By Saarthak Anand
The political field in the state of Karnataka welcomed its latest entrant on 18 January as the Aam Aadmi Party (AAP) announced its decision to contest the upcoming Assembly elections in the state. AAP, which enjoys a brute majority in the Delhi Assembly, is yet to take a call on the number of seats that it would contest. Elections to the state’s 224 seats are expected to be held during the April-May period.
The AAP would aim to project itself as a viable alternative to the Bharatiya Janata Party (BJP) and Congress, which currently dominate the political arena in the state. Besides the two national parties, the Janata Dal (Secular) of former Prime Minister H.D. Deve Gowda is also a significant player. “People are tired of choosing between the devil and the deep blue sea. We come with the promise of better governance,” said Pankaj Gupta, AAP general secretary in-charge of Karnataka, in Bengaluru on 18 January.
A cautious move
The decision to contest has come after a long process of deliberation, taking into account the ground realities in Karnataka. The party had conducted sample surveys in various constituencies, covering such regions as the coastal belt, Mumbai-Karnataka, Hyderabad-Karnataka, and southern Karnataka. “A recent privately commissioned survey has shown that up to 80% of the people are looking for a credible alternative. This is the reason we have chosen to contest the election-to offer such an alternative and to address the problems of the common man,” read a party statement. On 21 December, party observer for Karnataka Sanjay Singh had visited Bengaluru to examine the possibility of fielding candidates for the polls. He had met with workers and leaders, and it was following this that AAP decided to throw its hat in the ring. “This is the right time for our party to contest the forthcoming assembly polls as our survey shows that people of Karnataka are looking for a credible alternative. We have decided to contest the polls but on how many seats is yet to be decided,” Gupta added in Bengaluru.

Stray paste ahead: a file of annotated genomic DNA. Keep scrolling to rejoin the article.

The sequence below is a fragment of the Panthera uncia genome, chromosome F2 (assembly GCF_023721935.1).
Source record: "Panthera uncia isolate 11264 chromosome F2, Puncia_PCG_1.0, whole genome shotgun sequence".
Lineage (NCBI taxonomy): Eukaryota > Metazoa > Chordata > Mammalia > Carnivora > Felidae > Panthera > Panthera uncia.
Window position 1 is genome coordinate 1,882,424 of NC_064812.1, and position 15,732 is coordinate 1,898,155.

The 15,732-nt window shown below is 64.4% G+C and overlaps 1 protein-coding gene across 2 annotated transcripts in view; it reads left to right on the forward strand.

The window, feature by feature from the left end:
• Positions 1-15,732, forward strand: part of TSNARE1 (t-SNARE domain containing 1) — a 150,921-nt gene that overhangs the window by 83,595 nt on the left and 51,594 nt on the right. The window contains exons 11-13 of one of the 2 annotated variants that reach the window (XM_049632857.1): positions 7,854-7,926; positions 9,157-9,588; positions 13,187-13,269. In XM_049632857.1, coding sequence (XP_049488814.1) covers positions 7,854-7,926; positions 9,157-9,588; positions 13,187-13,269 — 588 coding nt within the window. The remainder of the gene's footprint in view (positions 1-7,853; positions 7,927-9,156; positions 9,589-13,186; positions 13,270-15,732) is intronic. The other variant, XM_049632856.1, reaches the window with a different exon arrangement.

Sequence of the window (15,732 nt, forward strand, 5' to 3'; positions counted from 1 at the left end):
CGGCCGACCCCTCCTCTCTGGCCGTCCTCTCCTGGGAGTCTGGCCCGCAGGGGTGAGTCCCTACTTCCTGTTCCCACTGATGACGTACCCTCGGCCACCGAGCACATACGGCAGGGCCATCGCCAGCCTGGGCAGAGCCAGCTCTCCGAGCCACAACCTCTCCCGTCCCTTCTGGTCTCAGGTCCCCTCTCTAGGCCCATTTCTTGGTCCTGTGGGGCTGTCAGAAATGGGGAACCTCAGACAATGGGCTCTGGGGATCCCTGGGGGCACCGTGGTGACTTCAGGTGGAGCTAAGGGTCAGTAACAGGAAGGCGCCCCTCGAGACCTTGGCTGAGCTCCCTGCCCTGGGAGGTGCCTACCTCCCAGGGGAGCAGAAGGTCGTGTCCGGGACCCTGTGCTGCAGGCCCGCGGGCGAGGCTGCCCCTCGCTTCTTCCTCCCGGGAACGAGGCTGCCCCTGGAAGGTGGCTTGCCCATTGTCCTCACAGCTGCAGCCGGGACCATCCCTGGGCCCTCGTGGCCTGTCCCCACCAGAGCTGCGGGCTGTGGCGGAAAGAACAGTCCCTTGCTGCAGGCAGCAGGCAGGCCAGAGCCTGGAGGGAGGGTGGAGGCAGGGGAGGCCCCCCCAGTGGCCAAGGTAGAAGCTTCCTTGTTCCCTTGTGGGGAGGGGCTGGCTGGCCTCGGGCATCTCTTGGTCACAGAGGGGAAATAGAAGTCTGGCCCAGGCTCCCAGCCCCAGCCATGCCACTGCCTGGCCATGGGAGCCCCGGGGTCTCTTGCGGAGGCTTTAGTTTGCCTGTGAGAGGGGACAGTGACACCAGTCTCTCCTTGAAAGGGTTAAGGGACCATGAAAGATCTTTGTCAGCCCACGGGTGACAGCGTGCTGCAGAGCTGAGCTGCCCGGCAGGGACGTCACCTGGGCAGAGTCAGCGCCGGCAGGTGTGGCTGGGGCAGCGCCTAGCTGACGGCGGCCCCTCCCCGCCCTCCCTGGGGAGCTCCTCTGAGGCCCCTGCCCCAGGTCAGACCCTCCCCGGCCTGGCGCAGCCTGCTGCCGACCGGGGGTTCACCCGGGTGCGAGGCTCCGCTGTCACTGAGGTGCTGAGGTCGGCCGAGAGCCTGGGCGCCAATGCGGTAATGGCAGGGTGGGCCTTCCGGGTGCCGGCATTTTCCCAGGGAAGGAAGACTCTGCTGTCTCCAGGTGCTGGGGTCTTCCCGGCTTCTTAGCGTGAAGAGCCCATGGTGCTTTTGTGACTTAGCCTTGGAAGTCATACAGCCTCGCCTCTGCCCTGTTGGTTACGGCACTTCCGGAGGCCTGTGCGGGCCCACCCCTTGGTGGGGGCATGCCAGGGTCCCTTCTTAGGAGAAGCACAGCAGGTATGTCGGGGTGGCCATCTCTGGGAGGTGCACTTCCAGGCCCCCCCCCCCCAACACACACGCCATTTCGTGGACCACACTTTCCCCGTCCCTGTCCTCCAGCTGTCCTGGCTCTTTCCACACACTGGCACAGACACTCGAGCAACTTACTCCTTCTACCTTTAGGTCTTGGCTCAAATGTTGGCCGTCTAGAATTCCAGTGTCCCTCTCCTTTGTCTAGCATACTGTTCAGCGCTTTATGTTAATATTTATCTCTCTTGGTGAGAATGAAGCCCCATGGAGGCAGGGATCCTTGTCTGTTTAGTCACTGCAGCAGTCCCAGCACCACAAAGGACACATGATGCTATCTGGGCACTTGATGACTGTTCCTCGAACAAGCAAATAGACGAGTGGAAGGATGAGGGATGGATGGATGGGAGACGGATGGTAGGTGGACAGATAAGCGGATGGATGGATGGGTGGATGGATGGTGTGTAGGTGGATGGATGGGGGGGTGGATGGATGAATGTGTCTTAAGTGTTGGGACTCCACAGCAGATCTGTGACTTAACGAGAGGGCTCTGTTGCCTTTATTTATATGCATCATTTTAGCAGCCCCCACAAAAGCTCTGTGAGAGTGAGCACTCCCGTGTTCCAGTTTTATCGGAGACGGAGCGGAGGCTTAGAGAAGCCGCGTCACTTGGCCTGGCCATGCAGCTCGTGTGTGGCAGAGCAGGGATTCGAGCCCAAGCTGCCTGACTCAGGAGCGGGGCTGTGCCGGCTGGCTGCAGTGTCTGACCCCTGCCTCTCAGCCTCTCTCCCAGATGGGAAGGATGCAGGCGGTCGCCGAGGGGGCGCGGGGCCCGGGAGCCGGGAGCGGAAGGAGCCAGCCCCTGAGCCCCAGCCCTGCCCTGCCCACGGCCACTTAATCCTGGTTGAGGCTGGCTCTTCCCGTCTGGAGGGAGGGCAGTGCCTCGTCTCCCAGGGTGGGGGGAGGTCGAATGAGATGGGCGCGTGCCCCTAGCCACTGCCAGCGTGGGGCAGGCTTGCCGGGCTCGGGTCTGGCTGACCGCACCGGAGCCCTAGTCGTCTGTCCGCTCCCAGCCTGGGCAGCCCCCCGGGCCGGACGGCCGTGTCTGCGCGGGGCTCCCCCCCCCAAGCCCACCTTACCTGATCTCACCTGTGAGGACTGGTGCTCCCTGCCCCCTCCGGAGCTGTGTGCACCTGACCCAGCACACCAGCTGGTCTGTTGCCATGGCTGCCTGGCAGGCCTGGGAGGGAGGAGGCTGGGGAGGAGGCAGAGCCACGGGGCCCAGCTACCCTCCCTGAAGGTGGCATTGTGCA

At present, the state is ruled by Congress, which had swept the 2012 elections. The upcoming polls are expected to be quite tough for both the BJP and Congress; recent opinion polls have predicted a tight race between the two. Should such a scenario eventually unfold, the JD(S) and other smaller parties – AAP included – might turn out to be kingmakers. Asaduddin Owaisi’s All India Majlis-e-Ittehadul Muslimeen is also in the fray this time.
Dearth of popular leaders
Besides its weak grassroots network in Karnataka, a significant concern for the AAP is the lack of a popular face. Although the party has traditionally welcomed outsiders into its fold, it is highly unlikely that it would manage to attract a strong leader with a state-wide acceptance in the short while that remains before the polls. “Ours is a policy-driven party and not a personality-driven party. We will field winnable candidates. You will see the changes our manifesto has to offer. The support we have been receiving from the people is great,” said Prithvi Reddy, the party’s Karnataka convenor.
A stepping stone to the future
The AAP’s decision to contest in Karnataka comes on the heels of disappointing performances in Punjab, Goa, Gujarat, as well as the Delhi municipal polls. The upcoming election is likely to serve more as a platform for the party to establish a significant presence in the state. With just a few months to go for the elections, not even the most optimist supporter of the party would reasonably expect it to form the state’s next government. AAP had drawn a blank in Karnataka in the 2014 Lok Sabha polls. This time, however, it has a three-year governance experience in Delhi to present to the public. As Reddy said, “In 2014, we were selling a concept. Today we are selling a proof of the concept.” The impact this has on the party’s prospects in Karnataka, however, remains to be seen.
Featured Image Source: Wikimedia Commons
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